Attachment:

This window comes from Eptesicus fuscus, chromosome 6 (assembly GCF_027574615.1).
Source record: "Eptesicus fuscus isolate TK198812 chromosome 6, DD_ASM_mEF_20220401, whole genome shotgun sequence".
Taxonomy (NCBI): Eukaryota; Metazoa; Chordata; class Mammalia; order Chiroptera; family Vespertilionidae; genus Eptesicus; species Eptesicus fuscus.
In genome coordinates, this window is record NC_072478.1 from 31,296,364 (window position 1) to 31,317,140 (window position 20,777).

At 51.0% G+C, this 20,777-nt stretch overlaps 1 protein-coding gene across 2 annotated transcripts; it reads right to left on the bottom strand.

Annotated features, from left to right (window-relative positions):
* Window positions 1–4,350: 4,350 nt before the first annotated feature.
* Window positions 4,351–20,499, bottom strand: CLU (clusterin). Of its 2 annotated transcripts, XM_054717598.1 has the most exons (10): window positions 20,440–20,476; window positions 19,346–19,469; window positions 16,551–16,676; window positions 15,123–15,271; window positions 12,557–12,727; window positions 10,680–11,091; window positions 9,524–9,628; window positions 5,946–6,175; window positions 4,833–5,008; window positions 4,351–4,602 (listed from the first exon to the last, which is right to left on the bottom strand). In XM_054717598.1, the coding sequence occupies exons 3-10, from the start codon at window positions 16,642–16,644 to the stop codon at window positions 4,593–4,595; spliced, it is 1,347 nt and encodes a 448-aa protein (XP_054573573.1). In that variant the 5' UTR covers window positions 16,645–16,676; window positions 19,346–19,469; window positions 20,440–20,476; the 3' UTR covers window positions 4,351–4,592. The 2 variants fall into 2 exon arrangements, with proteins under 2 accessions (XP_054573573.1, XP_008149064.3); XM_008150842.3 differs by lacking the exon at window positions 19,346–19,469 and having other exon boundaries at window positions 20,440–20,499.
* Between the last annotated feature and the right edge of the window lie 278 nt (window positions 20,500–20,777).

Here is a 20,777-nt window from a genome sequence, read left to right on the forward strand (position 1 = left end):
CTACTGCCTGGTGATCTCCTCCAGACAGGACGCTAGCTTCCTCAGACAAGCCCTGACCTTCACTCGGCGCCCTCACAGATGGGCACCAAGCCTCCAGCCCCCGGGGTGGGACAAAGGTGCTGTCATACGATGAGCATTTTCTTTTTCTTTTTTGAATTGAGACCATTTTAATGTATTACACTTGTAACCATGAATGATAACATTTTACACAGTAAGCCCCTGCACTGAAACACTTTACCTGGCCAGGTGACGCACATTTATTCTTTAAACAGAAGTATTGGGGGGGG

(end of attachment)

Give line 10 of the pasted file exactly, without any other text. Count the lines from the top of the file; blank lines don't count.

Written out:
Here is a 20,777-nt window from a genome sequence, read left to right on the forward strand (position 1 = left end):